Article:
Research suggests challenges that force you to learn, think, and acquire new skills help maintain brain health and can fight neurodegenerative disease.

Consistently performing mentally demanding activities -- such as learning a new language -- is associated with a 40 percent lower risk of cognitive decline and dementia compared to those with low levels of mental engagement.

It's one reason why aging is so closely linked to brain decline. Researchers found that the more your brain goes into cruise control, which tends to happen later in life, the more susceptible you are to potential brain disorders or diseases. So the goal is to keep learning as if survival depends on it — because it does.

If you struggle to commit to learning the language, scheduling a summer trip can do more than help you destress. It might be the perfect way to give yourself a brain-boosting experience. Vacations are a great motivator. By booking a trip where people speak a different language, you can set a goal to learn a new language, have a clear deadline, and create a memorable experience.

Whether or not you plan a getaway, Babbel is our go-to resource for language learning. They've been helping members of the positive corner of the internet learn language for nearly a year—and it takes much less time than you imagine. Babbel has built a program to help you learn a new language with as little as 10 minutes of daily practice.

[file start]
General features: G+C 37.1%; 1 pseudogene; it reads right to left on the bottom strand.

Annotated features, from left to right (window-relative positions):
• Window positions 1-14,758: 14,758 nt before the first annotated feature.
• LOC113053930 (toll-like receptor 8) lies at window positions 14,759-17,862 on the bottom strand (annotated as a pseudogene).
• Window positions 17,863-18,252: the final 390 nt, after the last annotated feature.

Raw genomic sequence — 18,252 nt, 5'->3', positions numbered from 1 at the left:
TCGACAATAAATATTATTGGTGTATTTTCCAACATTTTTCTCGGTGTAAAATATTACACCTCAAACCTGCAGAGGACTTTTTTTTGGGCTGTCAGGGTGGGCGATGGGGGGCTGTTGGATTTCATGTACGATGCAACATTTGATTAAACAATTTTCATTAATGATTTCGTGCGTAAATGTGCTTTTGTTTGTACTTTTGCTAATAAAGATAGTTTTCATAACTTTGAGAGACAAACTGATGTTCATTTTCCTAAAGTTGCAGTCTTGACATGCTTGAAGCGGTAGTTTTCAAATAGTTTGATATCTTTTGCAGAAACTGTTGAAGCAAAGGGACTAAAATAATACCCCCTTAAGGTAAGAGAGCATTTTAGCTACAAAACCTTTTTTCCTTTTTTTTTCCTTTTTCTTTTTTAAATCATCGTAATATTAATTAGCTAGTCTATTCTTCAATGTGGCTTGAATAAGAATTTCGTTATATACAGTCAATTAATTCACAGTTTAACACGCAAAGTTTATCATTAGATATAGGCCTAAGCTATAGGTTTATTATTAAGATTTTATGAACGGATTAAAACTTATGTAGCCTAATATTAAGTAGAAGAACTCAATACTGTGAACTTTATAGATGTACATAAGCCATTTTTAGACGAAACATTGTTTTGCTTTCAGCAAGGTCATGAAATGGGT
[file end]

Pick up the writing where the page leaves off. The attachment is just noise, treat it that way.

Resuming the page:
Their programs are developed by more than 200 language experts. Forget old, boring lessons. Babbel offers different options to help you grasp the language, such as podcasts, games, videos, and even live online classes. Best of all, Babbel was designed for learners of all levels and allows you to tailor your learning to topics that interest you.

As a member of Arnold’s Pump Club, we want to make it easier for you to be healthier and make it more affordable! For a limited time, all members of the village get up to 55 percent off! Just click this link, select the language you want to learn, and you’ll start challenging your brain and upgrading your health.

The Vitamin D Blocker

Yesterday, we discussed the importance of measuring your Vitamin D instead of blindly taking supplements. Vitamin D is important in many aspects of your health — so it’s important to ensure you’re not deficient.